Like our venerable black breakaway male header strip, these strips are 40 pins long, but they can easily be cut or broken into smaller strips that work with standard 0.1″-pitch through-holes, female connectors, and breadboards.
We are particularly excited about the 3×40 right angle header because it can be used with the partial kit versions of our Maestro servo controllers to make low-profile modules where the servos plug in from the side rather than the top.
We now have 40mm-diameter wheels (available in black, red, and white) in the same thin style as our 32×7 mm wheels, which help fill the void between those and the 60×8 mm wheels that were previously our next size up.
|Black Pololu wheels with 90, 80, 70, 60, 40, and 32 mm diameters (other colors available).|
|Pololu 40×7mm wheel on a micro metal gearmotor.|
For more information, take a look at one of the items listed below, or check out all the Pololu wheels category page for more options.
We are now offering Sharp’s GP2Y0A60SZLF analog distance sensor by itself. This is a great sensor with a wide 4″ to 60″ (10 cm to 150 cm) detection range and a high update rate of 60 Hz, but it requires additional components to use and has a non-standard 1.5 mm pitch. You can use this sensor with our compact carrier boards to make a complete sensor module, or you can get our carrier boards with the GP2Y0A60SZLF already installed.
For more information, see the GP2Y0A60SZLF product page.
Get FREE copies of Circuit Cellar magazine’s March issue and Elektor magazine’s March/April issue with your order, while supplies last. To get your free issues, enter the coupon codes CIRCUIT0315 and ELEKTOR0315 into your shopping cart. The Circuit Cellar magazine will add 6 ounces and the Elektor magazine will add 9 ounces to the package weight when calculating your shipping options.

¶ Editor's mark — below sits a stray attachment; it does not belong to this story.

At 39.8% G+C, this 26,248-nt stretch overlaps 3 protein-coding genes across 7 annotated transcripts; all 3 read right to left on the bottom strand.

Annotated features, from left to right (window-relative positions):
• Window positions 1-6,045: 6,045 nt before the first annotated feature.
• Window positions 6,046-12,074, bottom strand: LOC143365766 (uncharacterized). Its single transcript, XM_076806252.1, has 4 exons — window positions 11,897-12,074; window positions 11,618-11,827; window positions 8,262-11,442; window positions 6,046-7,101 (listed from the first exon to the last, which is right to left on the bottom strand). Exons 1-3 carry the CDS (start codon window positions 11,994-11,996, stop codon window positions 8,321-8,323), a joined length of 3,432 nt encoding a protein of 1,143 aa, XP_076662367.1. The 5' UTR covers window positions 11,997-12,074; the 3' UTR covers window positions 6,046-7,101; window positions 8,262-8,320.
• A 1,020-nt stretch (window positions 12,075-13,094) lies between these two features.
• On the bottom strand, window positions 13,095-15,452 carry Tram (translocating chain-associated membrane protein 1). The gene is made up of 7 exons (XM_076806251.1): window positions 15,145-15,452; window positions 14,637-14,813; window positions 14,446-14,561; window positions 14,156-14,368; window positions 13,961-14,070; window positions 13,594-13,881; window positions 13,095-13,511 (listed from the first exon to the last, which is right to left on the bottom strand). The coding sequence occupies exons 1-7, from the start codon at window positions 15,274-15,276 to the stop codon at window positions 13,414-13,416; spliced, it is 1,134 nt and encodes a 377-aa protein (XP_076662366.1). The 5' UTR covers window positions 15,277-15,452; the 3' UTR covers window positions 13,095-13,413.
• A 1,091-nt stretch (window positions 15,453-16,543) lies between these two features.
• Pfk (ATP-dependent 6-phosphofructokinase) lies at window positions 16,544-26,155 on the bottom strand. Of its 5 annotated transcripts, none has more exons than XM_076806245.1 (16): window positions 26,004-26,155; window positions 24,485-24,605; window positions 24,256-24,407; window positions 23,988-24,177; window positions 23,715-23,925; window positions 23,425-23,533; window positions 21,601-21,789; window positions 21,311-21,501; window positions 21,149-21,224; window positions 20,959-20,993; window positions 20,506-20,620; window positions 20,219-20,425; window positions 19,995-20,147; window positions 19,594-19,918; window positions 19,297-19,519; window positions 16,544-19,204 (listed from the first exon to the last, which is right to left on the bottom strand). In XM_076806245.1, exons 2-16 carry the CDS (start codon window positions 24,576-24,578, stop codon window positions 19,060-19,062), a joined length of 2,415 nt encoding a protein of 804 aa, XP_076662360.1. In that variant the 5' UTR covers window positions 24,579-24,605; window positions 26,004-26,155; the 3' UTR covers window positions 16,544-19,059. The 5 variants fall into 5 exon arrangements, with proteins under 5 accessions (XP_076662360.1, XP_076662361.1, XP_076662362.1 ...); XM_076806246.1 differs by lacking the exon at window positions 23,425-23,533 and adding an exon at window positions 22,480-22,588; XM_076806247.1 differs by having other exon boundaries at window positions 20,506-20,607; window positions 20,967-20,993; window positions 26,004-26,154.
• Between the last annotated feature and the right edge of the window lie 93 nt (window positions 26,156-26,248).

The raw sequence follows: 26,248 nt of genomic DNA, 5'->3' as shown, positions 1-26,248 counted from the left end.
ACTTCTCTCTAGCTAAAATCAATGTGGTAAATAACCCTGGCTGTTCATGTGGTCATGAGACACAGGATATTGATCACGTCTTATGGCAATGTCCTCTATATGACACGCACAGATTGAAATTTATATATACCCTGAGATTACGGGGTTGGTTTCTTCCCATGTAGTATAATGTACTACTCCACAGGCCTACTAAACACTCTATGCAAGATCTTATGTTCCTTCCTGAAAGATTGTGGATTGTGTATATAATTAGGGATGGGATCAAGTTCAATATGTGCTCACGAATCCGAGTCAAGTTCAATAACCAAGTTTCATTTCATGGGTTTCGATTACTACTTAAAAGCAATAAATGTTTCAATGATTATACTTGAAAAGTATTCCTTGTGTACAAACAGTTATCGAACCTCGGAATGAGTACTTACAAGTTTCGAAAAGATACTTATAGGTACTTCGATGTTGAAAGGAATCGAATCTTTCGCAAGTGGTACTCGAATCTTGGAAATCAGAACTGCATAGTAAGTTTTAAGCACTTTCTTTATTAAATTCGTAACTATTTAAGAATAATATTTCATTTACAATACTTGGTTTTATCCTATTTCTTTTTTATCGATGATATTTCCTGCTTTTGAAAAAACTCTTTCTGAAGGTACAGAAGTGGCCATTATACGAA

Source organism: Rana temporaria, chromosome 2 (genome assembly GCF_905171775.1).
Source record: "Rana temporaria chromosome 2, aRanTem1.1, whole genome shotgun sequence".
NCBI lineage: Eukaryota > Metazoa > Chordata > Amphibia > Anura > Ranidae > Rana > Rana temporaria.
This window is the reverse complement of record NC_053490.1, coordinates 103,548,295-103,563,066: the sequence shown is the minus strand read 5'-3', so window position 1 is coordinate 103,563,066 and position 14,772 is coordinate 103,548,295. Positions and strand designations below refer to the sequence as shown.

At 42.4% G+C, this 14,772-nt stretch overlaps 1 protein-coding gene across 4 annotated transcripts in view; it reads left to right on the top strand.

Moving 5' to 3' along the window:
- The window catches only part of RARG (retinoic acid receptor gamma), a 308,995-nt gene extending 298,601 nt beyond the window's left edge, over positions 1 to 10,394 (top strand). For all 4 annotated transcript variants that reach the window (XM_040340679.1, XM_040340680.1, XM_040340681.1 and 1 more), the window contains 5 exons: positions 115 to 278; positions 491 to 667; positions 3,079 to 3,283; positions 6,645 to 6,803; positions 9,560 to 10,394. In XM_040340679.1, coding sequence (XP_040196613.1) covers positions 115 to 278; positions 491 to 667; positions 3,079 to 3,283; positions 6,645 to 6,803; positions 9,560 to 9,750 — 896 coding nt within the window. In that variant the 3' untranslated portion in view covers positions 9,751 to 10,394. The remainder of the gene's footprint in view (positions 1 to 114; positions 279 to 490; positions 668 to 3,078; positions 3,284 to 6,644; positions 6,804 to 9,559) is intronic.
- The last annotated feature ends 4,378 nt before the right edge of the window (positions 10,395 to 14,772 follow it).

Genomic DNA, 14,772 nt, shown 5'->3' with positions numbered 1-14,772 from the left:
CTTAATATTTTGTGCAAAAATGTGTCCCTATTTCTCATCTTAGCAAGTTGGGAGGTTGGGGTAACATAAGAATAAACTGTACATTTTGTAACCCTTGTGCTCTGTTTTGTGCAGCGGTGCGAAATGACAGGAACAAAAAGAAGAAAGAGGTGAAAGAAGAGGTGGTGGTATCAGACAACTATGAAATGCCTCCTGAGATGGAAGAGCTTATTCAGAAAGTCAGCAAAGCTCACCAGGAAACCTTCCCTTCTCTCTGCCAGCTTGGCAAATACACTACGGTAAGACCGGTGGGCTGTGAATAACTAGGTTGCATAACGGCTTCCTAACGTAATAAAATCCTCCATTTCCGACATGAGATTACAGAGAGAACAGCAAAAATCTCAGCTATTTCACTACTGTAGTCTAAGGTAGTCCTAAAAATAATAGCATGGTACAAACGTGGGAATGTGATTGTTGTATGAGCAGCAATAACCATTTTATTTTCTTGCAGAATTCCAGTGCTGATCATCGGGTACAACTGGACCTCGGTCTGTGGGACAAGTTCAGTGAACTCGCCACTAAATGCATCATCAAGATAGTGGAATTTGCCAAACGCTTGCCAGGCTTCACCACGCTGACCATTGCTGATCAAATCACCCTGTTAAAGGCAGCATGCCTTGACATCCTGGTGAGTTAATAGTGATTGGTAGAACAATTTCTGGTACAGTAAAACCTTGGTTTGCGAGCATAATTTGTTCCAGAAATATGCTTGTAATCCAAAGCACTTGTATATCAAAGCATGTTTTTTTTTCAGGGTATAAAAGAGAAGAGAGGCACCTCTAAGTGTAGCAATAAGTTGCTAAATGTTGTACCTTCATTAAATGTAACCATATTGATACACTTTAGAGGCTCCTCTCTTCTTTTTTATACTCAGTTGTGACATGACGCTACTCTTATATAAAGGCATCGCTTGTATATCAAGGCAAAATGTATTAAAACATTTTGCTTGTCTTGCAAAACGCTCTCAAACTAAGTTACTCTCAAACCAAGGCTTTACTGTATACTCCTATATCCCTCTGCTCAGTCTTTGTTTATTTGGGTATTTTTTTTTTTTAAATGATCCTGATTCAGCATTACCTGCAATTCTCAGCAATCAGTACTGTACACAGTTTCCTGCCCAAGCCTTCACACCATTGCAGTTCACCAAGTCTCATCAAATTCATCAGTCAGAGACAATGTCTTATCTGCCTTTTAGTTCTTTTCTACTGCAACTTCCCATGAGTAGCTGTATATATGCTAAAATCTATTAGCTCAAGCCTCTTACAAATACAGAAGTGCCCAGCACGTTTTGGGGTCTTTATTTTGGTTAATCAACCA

New products: Stepper motors with lead screws, traveling nut, and mounting bracket for NEMA 23 stepper motors
|NEMA 17-size stepper motors with 18, 28, and 38cm lead screws.|
Since we started carrying the stepper motor with 28cm lead screw, we have routinely received requests for shorter and longer versions of it, so we are happy to announce that we are now carrying two additional versions: one with an 18 cm lead screw and one with a 38 cm lead screw. All three of the stepper motors with lead screw use the same NEMA 17-size stepper motor, which is also available without a lead screw.
All of the stepper motors with lead screw come with a traveling nut, also known as a carriage nut. This copper alloy nut features a mounting flange with four holes threaded for M3 screws to make it easy to integrate into your project. From time to time, we also get requests to make the traveling nut available for purchase separately, so we did! If you are interested in picking up some spare traveling nuts, more information can be found on the traveling nut’s product page.
We also have a new NEMA 23 stepper motor bracket as pictured above. Around eight months ago, we started carrying our stamped aluminum mounting bracket for NEMA-17 size stepper motors, and since then, we added a stamped aluminum NEMA 14 stepper motor bracket to our selection. We looked into getting similar aluminum bracket for NEMA 23-size stepper motors but ultimately decided to go with a more rigid 3mm-thick steel mounting bracket for NEMA 23 stepper motors. On this bracket, two steel supports are welded in the corner along the bend of the bracket to provide extra reinforcement.
I am excited to announce the release of our new Zumo 32U4 Robot Kit, a complete Arduino-compatible robot kit based on the ATmega32U4. We have, in some sense, been working on this robot for about seven years.
One of our major long-term goals at Pololu is to be making complete robots, and many of the parts we make are stepping stones toward that goal. The first real step toward the Zumo started back in 2008, shortly after we started carrying our micro metal gearmotors, when we released the compatible wheels shown at right. The intent was that they could be used with either tires or tracks and optionally with encoders, and that eventually they would be a part of our own robot.